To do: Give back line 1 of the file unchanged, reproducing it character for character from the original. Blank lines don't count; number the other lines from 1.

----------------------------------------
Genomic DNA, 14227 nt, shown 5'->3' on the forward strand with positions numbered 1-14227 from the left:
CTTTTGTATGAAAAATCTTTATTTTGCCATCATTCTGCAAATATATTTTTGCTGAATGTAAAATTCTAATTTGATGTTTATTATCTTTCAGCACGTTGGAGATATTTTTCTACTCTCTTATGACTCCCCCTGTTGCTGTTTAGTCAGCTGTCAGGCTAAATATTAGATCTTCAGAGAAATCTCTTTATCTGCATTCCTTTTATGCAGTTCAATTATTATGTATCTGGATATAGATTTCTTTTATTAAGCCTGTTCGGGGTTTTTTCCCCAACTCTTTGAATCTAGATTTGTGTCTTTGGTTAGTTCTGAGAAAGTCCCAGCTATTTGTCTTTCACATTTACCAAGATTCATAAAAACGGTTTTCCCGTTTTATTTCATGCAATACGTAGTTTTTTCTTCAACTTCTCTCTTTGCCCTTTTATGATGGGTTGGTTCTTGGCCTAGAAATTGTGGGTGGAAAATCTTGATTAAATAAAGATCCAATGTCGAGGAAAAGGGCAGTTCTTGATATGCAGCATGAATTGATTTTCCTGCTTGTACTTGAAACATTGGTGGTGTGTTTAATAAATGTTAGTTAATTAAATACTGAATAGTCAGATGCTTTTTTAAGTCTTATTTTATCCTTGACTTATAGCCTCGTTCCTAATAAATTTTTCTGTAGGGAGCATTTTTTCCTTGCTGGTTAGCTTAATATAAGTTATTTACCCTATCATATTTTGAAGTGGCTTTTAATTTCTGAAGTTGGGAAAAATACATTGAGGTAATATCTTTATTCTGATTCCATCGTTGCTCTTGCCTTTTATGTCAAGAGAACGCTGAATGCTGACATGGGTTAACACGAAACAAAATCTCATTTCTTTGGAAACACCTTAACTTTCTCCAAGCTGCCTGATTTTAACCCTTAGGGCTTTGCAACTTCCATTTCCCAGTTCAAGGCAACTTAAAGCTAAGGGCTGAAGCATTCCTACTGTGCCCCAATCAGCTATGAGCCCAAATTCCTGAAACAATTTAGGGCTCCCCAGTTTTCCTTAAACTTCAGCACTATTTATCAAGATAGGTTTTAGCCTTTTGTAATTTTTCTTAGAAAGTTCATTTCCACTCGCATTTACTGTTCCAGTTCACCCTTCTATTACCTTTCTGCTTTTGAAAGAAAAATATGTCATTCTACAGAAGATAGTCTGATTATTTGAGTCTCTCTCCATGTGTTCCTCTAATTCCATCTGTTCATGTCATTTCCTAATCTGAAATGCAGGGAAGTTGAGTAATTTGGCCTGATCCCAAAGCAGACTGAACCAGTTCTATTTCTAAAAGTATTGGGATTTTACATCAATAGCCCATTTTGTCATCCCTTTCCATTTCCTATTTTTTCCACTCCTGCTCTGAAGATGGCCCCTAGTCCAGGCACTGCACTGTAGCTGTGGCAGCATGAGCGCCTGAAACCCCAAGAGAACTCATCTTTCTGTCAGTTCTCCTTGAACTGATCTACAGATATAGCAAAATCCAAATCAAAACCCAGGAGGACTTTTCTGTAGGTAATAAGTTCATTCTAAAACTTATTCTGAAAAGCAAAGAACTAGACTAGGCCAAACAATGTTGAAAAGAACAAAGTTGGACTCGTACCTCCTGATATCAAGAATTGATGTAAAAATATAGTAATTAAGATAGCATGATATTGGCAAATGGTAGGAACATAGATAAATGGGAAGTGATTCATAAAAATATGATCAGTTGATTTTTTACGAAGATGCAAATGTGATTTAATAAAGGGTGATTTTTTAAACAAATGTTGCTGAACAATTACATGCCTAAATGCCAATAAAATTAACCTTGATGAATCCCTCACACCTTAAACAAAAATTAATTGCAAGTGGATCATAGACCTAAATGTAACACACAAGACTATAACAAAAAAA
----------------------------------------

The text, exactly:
Genomic DNA, 14227 nt, shown 5'->3' on the forward strand with positions numbered 1-14227 from the left: